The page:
A laneway house is an attractive housing option for various people. Baby Boomers are attracted by the prospect of downsizing and comfortably aging in home. For younger professionals, a laneway house can be an affordable living option. They are also versatile for growing and multigenerational families looking to live closer together. But occupants of these small homes are not the only ones who can benefit. While increasing the property’s overall value, laneway houses can be a source of rental income, which may help to subsidize an existing mortgage.

The trend of living small

Small living is a recent phenomenon in Vancouver; North Americans are not as familiar with the concept as our European and Asian counterparts. Vancouver residents looking to lower their living costs and ecological footprints have adopted this trend of living with less. A well-designed laneway house can make the most of small living area by using innovative storage solutions, convertible components, and thoughtful connections to the outside environment.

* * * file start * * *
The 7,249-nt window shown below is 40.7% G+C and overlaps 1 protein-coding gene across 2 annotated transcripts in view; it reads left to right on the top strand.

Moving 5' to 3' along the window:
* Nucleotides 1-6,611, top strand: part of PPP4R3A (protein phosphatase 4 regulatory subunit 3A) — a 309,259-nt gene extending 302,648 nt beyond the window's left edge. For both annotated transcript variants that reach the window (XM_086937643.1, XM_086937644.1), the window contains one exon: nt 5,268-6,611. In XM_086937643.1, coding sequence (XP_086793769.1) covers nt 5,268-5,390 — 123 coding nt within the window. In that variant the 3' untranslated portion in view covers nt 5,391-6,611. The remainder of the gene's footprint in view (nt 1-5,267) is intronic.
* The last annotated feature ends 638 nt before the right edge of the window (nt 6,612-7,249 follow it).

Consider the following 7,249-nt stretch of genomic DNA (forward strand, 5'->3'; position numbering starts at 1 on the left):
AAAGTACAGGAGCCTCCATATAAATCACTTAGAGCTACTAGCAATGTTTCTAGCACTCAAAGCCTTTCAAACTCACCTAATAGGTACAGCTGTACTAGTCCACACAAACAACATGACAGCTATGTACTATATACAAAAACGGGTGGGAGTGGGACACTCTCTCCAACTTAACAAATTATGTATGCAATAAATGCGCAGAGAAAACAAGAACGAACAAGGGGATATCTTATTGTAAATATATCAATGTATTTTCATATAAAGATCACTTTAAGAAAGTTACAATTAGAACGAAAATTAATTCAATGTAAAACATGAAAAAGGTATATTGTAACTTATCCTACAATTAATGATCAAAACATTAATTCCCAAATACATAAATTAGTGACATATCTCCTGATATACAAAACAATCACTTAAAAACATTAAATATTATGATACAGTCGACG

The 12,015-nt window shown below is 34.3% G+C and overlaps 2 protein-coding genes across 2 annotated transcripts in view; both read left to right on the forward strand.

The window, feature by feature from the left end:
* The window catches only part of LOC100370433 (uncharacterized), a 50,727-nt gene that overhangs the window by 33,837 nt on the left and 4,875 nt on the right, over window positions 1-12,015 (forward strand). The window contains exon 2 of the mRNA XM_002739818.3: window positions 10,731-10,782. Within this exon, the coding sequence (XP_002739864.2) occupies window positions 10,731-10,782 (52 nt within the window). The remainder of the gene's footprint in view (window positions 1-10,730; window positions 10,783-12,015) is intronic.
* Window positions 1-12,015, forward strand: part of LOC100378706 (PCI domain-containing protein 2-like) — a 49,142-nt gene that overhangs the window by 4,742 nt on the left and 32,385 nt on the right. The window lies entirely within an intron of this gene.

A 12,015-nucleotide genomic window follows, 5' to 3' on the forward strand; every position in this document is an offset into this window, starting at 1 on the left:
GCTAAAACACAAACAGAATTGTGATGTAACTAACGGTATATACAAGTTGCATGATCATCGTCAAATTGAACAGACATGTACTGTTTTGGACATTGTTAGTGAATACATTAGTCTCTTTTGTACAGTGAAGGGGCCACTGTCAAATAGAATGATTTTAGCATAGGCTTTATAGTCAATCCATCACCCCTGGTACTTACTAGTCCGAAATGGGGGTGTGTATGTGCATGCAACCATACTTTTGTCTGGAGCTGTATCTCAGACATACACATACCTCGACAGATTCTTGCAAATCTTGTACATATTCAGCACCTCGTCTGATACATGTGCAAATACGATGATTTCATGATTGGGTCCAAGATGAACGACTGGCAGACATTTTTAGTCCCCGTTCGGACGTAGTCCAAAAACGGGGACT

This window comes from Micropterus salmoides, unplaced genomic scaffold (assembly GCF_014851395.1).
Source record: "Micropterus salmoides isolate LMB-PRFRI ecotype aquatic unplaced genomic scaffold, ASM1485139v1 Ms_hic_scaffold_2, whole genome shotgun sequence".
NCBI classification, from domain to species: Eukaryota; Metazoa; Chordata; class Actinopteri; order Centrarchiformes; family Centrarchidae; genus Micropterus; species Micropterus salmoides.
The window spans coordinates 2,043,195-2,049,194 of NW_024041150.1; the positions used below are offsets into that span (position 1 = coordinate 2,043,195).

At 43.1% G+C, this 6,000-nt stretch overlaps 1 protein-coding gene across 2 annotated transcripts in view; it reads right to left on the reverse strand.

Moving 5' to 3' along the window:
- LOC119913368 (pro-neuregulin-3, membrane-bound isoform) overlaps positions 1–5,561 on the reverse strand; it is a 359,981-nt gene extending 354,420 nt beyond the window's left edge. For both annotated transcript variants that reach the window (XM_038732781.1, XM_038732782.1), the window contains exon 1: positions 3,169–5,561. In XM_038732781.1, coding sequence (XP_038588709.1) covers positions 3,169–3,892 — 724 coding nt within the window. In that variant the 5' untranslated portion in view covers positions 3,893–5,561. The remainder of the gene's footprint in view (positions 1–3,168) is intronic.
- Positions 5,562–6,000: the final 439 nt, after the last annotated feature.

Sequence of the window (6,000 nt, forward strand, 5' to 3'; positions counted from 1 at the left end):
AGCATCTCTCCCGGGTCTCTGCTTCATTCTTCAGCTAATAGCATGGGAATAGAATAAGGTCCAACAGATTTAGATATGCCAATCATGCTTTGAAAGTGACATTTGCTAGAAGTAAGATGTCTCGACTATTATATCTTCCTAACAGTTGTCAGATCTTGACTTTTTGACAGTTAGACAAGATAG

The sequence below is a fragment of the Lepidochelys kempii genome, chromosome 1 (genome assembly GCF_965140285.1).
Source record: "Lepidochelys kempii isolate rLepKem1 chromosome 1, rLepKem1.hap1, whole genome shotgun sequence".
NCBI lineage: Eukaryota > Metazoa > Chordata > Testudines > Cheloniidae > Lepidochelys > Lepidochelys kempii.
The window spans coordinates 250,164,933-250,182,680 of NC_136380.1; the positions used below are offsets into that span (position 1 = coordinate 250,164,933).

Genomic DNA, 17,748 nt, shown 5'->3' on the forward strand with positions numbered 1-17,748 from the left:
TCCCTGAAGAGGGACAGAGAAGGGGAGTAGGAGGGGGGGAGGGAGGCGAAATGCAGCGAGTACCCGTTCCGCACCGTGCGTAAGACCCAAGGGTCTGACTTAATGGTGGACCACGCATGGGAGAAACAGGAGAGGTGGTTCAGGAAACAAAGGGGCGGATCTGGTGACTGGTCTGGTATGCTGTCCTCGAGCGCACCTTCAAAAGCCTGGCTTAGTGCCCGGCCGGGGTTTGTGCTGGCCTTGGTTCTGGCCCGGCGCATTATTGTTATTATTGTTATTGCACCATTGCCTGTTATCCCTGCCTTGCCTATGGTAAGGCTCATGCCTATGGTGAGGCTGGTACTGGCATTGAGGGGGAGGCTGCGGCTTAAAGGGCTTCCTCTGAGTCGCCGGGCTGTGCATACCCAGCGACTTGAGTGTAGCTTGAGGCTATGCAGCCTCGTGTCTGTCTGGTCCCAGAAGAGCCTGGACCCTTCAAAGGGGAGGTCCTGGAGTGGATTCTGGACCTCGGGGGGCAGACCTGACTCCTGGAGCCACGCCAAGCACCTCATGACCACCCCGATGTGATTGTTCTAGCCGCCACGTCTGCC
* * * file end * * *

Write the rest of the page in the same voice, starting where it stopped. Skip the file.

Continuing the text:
Laneway houses have become a great investment opportunity for homeowners and they mark a turning point in the way Vancouverites think about housing for the future: We’re all going to have to be comfortable living closer together.


Our laneway project turning thoughtful solutions into meaningful spaces.

laneway house


Stay tuned for Part 2 in our Laneway series when we discuss living solutions for your small home. Coming Saturday September 21st!

Crazy about laneway living or just want to learn more?  Visit our very first laneway house on October 19th as part of the Vancouver Heritage Foundation’s Laneway House Tour!

For more information and how you can purchase tickets (all proceeds benefiting the Vancouver Heritage Foundation), click here.